Exercise During Pregnancy and Cesarean Delivery: North Carolina PRAMS, 2004–2005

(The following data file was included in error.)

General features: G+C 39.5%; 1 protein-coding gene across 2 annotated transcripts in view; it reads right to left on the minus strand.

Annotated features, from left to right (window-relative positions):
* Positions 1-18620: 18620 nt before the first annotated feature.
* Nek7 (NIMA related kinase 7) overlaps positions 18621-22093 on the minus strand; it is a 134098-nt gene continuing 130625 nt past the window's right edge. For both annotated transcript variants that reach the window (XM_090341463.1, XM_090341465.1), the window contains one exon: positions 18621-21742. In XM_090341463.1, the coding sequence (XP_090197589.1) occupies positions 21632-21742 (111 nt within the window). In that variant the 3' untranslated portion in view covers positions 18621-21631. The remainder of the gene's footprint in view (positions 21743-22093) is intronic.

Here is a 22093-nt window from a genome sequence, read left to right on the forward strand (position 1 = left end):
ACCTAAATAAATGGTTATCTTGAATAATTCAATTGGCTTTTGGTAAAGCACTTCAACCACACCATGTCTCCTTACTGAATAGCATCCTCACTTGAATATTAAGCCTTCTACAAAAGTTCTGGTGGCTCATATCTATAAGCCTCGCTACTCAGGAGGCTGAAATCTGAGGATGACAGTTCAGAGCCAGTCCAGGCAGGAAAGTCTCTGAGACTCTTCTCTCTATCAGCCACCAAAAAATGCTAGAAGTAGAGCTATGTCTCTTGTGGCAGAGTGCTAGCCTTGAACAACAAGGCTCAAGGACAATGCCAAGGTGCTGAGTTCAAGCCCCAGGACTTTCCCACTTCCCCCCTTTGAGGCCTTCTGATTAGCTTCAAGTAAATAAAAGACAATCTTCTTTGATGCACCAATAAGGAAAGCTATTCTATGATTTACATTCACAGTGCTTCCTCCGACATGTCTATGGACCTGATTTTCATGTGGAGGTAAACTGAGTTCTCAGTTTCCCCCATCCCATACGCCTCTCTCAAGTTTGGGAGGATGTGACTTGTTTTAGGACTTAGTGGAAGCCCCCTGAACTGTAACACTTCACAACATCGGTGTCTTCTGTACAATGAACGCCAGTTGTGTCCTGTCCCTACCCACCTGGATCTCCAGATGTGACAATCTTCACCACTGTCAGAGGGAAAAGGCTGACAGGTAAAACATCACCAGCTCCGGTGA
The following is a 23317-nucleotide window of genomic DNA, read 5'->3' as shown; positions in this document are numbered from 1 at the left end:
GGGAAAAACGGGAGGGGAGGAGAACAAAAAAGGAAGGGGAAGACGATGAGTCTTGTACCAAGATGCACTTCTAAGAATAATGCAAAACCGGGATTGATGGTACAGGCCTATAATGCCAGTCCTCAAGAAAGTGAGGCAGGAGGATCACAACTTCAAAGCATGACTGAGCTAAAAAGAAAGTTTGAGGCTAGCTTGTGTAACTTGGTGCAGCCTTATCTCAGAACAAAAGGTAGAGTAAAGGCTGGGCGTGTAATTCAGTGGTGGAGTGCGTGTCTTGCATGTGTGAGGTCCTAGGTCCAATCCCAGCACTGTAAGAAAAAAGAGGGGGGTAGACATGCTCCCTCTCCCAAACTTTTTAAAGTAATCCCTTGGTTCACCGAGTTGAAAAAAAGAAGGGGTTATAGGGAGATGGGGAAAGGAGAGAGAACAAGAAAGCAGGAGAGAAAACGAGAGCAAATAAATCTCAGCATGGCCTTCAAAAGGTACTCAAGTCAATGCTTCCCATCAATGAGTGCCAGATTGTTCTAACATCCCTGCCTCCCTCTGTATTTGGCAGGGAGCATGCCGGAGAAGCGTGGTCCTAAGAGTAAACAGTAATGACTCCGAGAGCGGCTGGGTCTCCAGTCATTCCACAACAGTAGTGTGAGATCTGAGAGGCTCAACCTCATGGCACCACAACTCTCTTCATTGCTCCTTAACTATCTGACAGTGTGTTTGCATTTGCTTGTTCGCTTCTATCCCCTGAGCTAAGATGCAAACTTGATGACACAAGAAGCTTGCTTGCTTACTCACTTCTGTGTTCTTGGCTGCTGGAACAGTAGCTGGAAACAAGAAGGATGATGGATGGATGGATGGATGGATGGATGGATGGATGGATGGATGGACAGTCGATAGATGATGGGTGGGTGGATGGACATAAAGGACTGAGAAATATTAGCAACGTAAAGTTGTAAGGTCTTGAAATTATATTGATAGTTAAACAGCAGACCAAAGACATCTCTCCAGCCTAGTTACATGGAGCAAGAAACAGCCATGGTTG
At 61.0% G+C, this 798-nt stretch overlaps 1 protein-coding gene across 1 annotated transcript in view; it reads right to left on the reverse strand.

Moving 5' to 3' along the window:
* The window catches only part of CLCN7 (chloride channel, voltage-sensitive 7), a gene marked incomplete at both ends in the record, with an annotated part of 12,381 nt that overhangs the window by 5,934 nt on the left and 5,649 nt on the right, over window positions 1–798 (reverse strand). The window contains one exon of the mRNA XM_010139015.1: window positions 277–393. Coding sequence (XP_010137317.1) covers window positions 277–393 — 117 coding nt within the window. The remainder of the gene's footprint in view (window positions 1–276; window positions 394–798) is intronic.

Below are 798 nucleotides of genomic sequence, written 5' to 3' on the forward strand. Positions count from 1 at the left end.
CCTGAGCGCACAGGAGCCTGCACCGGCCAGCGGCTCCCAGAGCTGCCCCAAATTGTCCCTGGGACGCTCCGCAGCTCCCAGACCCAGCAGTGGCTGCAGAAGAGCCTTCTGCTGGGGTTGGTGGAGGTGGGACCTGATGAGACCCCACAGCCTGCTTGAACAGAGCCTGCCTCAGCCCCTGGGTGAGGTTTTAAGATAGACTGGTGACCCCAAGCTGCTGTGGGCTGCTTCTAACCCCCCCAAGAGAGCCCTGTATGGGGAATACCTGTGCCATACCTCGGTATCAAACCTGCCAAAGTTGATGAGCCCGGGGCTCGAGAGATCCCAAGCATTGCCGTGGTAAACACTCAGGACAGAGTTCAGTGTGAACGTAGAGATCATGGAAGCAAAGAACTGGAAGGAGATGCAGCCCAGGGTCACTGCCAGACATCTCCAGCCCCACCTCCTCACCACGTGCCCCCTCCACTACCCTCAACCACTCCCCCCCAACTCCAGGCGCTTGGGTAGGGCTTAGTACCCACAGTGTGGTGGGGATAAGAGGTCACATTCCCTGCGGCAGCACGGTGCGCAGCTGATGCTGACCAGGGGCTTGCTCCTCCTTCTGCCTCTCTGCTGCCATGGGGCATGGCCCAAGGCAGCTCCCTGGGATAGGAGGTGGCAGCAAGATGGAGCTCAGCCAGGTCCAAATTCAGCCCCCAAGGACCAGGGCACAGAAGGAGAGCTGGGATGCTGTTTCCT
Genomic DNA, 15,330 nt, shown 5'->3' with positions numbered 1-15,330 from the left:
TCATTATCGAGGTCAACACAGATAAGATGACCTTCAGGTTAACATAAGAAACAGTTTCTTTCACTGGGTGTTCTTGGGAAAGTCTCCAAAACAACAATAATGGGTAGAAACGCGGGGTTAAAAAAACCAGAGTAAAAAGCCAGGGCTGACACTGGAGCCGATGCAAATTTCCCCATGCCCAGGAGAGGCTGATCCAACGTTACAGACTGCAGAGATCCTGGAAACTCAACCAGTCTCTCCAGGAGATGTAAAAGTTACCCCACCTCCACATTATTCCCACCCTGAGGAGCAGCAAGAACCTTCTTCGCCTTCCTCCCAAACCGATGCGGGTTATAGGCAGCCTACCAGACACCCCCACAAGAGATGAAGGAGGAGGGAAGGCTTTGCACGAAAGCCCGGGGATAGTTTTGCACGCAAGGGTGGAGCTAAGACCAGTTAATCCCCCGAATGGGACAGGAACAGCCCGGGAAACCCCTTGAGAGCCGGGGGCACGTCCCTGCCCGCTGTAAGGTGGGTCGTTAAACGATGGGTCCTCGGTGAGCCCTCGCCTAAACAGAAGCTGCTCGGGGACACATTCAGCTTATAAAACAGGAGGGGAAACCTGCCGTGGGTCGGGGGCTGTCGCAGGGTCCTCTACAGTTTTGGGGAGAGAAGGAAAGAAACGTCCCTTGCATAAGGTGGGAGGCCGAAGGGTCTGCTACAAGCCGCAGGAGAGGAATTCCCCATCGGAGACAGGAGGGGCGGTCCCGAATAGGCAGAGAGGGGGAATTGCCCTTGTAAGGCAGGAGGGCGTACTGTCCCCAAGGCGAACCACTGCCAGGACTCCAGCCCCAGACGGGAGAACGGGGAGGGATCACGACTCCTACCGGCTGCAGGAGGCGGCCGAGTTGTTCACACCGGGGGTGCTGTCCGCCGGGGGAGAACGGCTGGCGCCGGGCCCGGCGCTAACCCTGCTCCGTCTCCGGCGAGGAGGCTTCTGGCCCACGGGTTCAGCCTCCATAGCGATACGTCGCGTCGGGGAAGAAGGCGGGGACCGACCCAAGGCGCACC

Background: The current rate of cesarean delivery in the United States is 31 percent. Previous studies have suggested that exercise during pregnancy may be associated with a lower risk of cesarean delivery, but sample sizes were small and methods often inadequate. This study examined whether or not an association exists between prenatal exercise and delivery mode using data from the 2004 and 2005 North Carolina Pregnancy Risk Assessment Monitoring System (PRAMS) survey. Methods: PRAMS postpartum questionnaire responses about frequency of exercise during the last 3 months of pregnancy for 1,955 women without a prior cesarean delivery were linked to birth certificates. Results: Among 1,342 women delivering at term, exercise was not associated with delivery mode in this data set: compared with women exercising less than once a week, neither women exercising one to four times per week nor those exercising five times or more per week had an altered risk of cesarean (risk ratio [RR] [95% confidence limit] [CL] 0.89 [0.69–1.15], 1.04 [0.66–1.64], respectively, adjusted for parity, gestational age, hypertension). Among 613 women delivering preterm, the results were also not statistically significant, but a compelling trend toward a protective effect could be seen (RR [95% CL] 0.65 [0.38–1.13], 0.62 [0.29–1.33]). Conclusions: Maternal self-reported frequency of exercise during pregnancy was not associated with a reduced risk of cesarean delivery. Larger studies with better exposure ascertainment may provide a more definitive answer.